Review: Ai Weiwei, "Sunflower Seeds"

The Tate's Turbine Hall hit sprouts in Chelsea.

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  • Photograph: Courtesy Mary Boone Gallery New York

    Sunflower Seeds, Ai Weiwei

  • Photograph: Courtesy Mary Boone Gallery New York

    Sunflower Seeds, Ai Weiwei

  • Photograph: Courtesy Mary Boone Gallery New York

    Sunflower Seeds, Ai Weiwei

  • Photograph: Courtesy Mary Boone Gallery New York

    Sunflower Seeds, Ai Weiwei

  • Photograph: Courtesy Mary Boone Gallery New York

    Sunflower Seeds, Ai Weiwei

Photograph: Courtesy Mary Boone Gallery New York

Sunflower Seeds, Ai Weiwei

Time Out Ratings :

<strong>Rating: </strong>3/5

Ai Weiwei was hardly an unknown quantity before his arrest by Chinese officials in April 2011. He was, after all, a fixture on the international art scene, one of the wave of Chinese artists who shot to prominence in the aughts with the support, more or less, of their own government. His status was such that during the run-up to the 2008 Olympics, he helped to design the bird's-nest structure of the Beijing National Stadium along with architects Herzog & de Meuron.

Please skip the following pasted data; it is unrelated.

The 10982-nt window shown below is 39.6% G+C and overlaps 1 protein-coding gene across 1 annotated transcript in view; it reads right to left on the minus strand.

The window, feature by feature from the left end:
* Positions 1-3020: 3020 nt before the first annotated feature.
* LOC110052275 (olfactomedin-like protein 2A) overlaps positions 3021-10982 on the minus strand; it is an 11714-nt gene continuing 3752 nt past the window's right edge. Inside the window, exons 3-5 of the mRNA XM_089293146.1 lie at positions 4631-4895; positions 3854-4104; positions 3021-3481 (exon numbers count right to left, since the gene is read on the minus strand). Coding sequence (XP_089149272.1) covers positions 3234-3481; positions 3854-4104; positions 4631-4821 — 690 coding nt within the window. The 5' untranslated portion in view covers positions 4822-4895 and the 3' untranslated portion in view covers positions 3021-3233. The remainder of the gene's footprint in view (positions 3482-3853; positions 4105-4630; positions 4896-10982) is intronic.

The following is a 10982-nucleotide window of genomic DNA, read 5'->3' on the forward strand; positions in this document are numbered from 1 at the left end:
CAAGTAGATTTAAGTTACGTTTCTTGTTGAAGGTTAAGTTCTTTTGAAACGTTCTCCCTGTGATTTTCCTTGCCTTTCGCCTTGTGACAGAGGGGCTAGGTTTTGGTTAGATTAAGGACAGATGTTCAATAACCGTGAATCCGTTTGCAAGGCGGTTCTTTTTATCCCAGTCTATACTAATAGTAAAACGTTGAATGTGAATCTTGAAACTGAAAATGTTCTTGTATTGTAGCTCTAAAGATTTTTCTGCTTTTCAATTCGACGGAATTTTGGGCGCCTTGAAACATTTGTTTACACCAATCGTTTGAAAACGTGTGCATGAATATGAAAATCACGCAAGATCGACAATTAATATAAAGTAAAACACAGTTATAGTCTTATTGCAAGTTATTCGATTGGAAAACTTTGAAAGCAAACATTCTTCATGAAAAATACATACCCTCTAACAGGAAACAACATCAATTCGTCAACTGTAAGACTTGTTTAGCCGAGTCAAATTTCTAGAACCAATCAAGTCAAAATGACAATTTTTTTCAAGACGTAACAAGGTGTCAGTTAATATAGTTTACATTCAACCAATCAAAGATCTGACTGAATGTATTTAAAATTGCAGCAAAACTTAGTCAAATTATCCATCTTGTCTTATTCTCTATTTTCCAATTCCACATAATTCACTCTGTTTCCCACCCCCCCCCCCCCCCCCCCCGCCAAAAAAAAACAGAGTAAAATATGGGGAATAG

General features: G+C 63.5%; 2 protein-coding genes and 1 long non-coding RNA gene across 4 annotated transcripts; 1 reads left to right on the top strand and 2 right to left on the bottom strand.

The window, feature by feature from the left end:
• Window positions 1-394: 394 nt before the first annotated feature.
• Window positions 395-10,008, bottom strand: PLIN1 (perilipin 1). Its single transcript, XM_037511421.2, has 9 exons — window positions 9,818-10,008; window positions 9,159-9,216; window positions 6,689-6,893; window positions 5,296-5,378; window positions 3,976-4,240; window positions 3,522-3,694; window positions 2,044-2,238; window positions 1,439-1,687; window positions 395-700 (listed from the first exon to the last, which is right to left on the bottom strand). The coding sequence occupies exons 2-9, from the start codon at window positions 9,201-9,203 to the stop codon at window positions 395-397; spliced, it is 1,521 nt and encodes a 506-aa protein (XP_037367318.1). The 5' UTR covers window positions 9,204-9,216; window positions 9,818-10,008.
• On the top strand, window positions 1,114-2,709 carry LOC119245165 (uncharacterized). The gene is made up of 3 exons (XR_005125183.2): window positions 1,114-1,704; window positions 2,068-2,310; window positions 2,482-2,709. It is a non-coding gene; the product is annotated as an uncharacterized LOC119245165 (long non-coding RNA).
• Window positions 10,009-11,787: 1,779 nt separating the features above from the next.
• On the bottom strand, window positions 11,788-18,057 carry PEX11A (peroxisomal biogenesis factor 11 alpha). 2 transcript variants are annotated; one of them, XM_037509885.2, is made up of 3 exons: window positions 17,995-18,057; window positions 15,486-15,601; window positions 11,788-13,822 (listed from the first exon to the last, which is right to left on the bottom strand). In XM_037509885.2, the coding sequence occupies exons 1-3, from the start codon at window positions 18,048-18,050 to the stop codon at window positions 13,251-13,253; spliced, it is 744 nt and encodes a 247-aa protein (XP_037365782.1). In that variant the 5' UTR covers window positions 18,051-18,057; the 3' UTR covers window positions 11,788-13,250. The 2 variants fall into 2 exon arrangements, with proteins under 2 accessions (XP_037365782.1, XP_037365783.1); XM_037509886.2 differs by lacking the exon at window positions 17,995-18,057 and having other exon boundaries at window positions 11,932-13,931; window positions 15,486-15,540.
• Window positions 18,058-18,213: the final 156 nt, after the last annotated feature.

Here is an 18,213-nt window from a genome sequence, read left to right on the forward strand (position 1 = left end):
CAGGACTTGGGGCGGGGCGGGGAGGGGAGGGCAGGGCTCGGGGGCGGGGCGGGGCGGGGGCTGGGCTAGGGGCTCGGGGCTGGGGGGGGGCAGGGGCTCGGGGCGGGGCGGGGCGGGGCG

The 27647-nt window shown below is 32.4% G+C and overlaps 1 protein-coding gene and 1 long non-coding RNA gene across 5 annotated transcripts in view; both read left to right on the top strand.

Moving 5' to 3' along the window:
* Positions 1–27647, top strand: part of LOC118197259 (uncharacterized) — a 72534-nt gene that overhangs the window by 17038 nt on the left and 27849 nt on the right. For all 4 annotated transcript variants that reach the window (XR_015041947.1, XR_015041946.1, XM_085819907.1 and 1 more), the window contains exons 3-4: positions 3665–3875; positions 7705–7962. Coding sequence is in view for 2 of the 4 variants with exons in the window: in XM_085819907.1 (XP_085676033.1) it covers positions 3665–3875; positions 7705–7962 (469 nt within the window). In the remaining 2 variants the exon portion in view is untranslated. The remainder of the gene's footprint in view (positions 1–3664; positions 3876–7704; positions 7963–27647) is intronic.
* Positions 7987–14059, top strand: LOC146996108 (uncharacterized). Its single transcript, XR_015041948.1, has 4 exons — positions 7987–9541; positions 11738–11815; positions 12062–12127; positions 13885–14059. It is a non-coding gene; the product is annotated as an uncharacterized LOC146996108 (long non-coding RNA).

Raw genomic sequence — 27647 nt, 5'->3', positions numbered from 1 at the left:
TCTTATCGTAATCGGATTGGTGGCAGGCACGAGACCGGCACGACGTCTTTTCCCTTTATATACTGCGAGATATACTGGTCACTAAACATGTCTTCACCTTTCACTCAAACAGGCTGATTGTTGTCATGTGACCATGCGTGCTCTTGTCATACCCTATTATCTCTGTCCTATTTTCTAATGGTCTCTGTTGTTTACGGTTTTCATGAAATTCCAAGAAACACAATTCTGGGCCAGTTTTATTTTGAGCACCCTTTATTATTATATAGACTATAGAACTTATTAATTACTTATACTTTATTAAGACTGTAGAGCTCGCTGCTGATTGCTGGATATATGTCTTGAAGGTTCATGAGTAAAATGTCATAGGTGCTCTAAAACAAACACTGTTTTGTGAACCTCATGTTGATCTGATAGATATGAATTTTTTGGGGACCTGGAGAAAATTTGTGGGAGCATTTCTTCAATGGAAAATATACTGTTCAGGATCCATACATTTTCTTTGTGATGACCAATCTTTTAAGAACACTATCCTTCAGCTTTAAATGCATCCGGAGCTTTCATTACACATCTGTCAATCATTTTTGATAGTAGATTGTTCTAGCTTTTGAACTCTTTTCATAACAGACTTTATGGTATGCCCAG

But his detention on unspecified charges, followed by house arrest and indictment for tax evasion—all stemming, apparently, from his activities as a regime critic exposing corruption and inveighing against suppression of speech—has transformed the 54-year-old artist into a symbol of protest on par with Myanmar's Aung San Suu Kyi. You'd probably have to go back to the Cold War, and author Aleksandr Solzhenitsyn's clash with the Kremlin, to find an artist-dissident of similar stature.